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Watertown leader. [volume] (Watertown, Jefferson County, Wis.) 1909-1911, August 19, 1910, Image 2

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The Weekly Leader.
(Successor to Watertown Republican.)
The Leader is Entered at the Postoffice
as second-class matter.
ONE WAY TO FISH.
There are men who take their an
gling seriously; men of the rod and
reel who make their own flies and be
stow an infinite care on the selection
of spinners and all manner of lures;
men who heartily agree with the great
Izaak Walton that just “as no man Is
born an artist, so no man is born an
angler. When such a man goes grave
ly forth to fish, the day should be over
cast, to match his pious mood. He has
business of import ahead of him, and
the only conversation that is tolerable
must be in consonance with the spirit
of the occasion and must relate direct
ly to the matter in hand, says Philadel
phia Press. That is one way to fish;
the scientific, sacramental way. There
is another type of angler of whom
this other highly disapproves. He is
vulgar enough to select a day of rank
sunshine. He says, when reasoned
with, that he finds it better so. He is
also peculiar in his selection of a fish
ing ground, asserting that it doesn’t
matter much so long as it embraces a
shady nook in some quiet retreat. He
may throw out a line —he very proba
bly does —but not until he has first at
tended to his lunch basket, which he
stoutly maintains is a far more impor
tant item of a fishing outfit than the
creel. And yet the man who fishes in
this eccentric way is broadly just
towards the other man —his fellow
angler.
On© of the large British transporta
tion companies has contracted for the
construction of ten steamers for serv
ice between British ports and ports on
the River Platte. These steamers will
b© equipped for the carrying of chilled
beef, which is finding great favor in
Europe, and will also have inviting
passenger accommodations for the In
creasing tourist traffic to South Ameri
ca. The order for this fleet is impor
tant chiefly because of Its significance
to th© meat business. The world’s sup
ply of meat is short of the demands of
population, and now that the people of
the United States are themselves suf
fering from th© same shortage they
have more interest in South American
meat developments.
Tramps and vagrants generally who
are opposed to work kind will
do well to keep away from the vicinity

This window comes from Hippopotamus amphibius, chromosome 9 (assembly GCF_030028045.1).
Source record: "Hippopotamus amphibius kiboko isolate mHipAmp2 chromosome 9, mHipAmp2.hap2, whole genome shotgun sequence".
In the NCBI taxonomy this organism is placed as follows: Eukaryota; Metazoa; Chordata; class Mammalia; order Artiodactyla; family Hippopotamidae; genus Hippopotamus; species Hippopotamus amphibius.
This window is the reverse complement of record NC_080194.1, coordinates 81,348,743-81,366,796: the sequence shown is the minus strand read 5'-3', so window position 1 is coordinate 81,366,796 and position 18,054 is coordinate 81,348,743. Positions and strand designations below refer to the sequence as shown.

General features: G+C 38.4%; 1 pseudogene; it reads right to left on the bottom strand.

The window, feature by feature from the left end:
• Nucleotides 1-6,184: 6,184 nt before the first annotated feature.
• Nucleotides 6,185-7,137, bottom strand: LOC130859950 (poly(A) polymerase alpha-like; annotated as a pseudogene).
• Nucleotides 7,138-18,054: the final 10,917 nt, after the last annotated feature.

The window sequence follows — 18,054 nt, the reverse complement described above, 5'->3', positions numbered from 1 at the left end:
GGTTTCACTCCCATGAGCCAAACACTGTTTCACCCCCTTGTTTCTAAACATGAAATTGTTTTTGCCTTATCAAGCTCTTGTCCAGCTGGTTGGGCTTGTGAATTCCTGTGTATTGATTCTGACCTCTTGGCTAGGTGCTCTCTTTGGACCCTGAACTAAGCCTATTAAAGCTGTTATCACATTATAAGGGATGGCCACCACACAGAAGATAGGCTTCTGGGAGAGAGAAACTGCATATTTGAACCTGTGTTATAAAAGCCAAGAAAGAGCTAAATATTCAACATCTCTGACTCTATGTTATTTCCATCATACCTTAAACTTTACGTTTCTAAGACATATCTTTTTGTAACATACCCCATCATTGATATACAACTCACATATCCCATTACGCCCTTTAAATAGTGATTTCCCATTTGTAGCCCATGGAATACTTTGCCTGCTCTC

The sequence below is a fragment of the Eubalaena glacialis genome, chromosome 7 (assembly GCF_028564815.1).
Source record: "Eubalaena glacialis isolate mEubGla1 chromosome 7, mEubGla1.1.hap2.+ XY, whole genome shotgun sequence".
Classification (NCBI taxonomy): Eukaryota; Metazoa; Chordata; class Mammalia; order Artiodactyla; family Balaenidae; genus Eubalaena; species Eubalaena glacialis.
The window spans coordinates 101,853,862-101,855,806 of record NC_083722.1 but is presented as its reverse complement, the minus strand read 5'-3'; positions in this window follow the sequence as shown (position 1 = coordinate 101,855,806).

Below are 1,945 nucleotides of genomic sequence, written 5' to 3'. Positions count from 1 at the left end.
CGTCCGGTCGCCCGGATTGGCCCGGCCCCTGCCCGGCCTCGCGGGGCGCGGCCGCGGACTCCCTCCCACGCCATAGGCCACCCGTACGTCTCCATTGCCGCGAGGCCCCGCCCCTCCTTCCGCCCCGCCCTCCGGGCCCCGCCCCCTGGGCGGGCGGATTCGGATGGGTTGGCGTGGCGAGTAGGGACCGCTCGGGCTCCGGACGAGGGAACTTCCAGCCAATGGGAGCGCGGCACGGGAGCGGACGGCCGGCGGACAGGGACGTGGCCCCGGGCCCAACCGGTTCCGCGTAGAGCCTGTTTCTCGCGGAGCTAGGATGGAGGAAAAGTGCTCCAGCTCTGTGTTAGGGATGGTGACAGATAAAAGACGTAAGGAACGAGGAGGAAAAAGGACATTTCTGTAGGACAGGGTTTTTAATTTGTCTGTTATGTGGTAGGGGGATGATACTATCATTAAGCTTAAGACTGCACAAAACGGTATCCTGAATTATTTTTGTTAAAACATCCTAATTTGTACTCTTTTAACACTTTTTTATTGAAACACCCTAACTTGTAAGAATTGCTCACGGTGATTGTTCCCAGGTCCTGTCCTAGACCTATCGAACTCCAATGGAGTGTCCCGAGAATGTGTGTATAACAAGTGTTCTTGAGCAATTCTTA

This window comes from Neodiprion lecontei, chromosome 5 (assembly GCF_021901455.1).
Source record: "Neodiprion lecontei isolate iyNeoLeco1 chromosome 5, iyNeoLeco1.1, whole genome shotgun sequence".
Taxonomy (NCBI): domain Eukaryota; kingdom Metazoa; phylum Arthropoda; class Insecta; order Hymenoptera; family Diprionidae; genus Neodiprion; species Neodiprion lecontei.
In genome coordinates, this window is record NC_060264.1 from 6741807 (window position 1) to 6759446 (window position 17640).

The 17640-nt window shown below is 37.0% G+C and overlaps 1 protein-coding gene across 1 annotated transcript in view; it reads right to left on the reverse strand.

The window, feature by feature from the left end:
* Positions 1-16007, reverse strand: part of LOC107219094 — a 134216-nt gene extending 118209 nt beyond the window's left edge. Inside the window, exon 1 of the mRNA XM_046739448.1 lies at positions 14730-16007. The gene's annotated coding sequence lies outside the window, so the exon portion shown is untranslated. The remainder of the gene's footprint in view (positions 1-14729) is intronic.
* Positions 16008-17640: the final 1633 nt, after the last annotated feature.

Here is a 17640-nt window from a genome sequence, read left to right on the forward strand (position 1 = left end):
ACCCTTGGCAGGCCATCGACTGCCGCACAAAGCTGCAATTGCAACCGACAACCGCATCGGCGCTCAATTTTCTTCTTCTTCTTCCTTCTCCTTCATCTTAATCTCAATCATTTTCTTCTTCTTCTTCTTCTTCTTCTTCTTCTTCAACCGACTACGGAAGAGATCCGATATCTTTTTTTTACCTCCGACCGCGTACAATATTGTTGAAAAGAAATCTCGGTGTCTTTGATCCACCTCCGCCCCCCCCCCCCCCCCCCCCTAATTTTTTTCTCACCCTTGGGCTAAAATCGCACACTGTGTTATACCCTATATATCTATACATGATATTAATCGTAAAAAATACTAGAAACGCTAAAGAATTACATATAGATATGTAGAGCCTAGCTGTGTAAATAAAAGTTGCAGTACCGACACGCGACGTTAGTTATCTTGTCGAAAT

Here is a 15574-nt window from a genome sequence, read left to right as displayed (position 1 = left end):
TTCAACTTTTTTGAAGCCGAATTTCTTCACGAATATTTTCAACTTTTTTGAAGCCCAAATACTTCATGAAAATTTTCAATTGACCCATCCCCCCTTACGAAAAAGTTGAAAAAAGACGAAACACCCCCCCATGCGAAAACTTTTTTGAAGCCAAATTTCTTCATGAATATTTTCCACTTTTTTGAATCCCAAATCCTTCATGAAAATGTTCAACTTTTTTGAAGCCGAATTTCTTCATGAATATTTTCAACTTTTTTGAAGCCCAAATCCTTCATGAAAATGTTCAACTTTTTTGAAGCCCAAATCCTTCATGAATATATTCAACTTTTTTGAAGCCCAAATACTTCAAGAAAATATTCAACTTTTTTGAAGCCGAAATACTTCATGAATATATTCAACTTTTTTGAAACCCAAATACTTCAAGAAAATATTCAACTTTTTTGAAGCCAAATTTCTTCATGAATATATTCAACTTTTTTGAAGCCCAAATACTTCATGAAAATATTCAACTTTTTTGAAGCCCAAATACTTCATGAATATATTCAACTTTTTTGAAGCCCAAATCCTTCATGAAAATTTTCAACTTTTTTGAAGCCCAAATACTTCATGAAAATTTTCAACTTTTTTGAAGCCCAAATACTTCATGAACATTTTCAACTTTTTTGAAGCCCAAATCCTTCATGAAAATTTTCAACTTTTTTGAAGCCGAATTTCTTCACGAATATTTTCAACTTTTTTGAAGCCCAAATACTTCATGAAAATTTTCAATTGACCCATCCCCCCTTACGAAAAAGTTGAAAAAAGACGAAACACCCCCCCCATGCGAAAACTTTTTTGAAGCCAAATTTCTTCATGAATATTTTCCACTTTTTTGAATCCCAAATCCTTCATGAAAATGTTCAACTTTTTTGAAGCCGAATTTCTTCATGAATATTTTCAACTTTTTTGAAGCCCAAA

of Kansas for some time to come. The
Judge cf the municipal court In Kansas
City announces that he will sentence
all vagrants brought before him ,to la
bor in the fields. If they refuse to go
he will send them to the workhouse
for six months, and that will be worse
than grain harvesting. Men of this
class perhaps do not make the best or
most efficient help on the farm, but at
this season there Is an urgent demand
for workers of any kind, and even a
tramp can be mad© useful in gathering
the crops.
The avalanche on the Jungfrau gla
cier which claimed five victims was
an Incident of Swiss mountain climb
ing that is repeated often enough to
give zest to the indulgence. Climbing
glaciers is hard work, but tourists per
sist In it at heavy expense for guides
because in addition to being fatiguing
it is dangerous.
The figures officially reported from
Panama leave no doubt that the Amer
icans are making the dirt fly. The ex
cavation exceeds all previous records,
and the facts give assurance that noth
ing is left undone that can contribute
to the completion of the great enter
prise at the time appointed.
Suggestions have been made that
Doctor Wiley Investigate the theory of
germ transmission by kissing, but
there has been no call for volunteers
for an experiment squad.
A German professor says that man
Is descended from four varieties of
apes, and some we know haven’t im
proved on the varieties very much,
either.
The Danes are experimenting in the
preservation of fresh fish in paper.
Other people use it for embalming
fish stories.
The agricultural department is about
to conduct a war against the moths,
but most women used their camphor
ammunition months ago.
If you had started to save up for a
•rainy day, just think how much you
'would have saved this summer.
A St. Louis pickpocket gets SSO from
a doctor while he is doing an appen
dicitis operation. Our sympathies are
herewith ex {ended to the patient.
The Bulgarian king who made an
aeroplane flight Is not, however, the
first of his line who has been up in
-the air.
For the first time In history, Newark,
N. J., Is interested In explaining that
phe is not the Ohio town of that namo.
NEW YORK TURNS
ROOSEVELT DOWN
Republican Committee Votes
Against Him for Chairman.
JAMES S. SHERMAN CHOSEN
Snub Administered by “Old Guard” on
Alleged Ground That Former
President Tried to Dictate
Party’s Fortunes.
New York. Theodore Roose
velt suffered a sharp defeat in his
home state when the Republican
state committee, by a vote of 20 to 15,
rejected a resolution naming him as
temporary chairman of the state con
vention to be held at Saratoga Septem
ber 27. Vice-President Sherman was
chosen unanimously to act as tempor
ary presiding officer.
Led by State Chairman Woodruff
and William Barnes, Jr., of Albany, the
“Old Guard” encompassed the defeat
rf Colonel Roosevelt, whom several of
the state leaders charged with attempt
ing to dicate the fortunes of the party
In the state.
After the meeting had been called
to order and the time and place of the
state convention had been decided,
William Barnes, Jr., offered a resolu
tion presenting the name of Vice-Presi
dent Sherman for temporary chairman
of the convention. Lloyd C. Griscom
moved to substitute the name of Col
onel Roosevelt and moved also that
the vote be postponed.
After much debate the motion to
postpone was defeated by a vote of 12
to 23. T 1 e resolution to make Colonel
Roosevelt temporary chairman then
was lost by 20 to 15, following -which
Vice-President Sherman was unani
mously chosen for temporary presiding
officer. Mr. Griscom and Henry Mack
of New York not voting.
The state committee adjourned to
meet September 26 at Saratoga.
Commenting upon the action o£ the
committee in rejecting the name of
Mr. Roosevelt, Mr. Griscom said:
*T presented the name of the former
president after consulting him. The
place of the temporary chairman was
obviously his, not only by virtue of his
having been president of the United
States, but because of the signal serv
ices rendered by him to the Republi
can party in New York state. Mr.
Roosevelt was anxious to engage in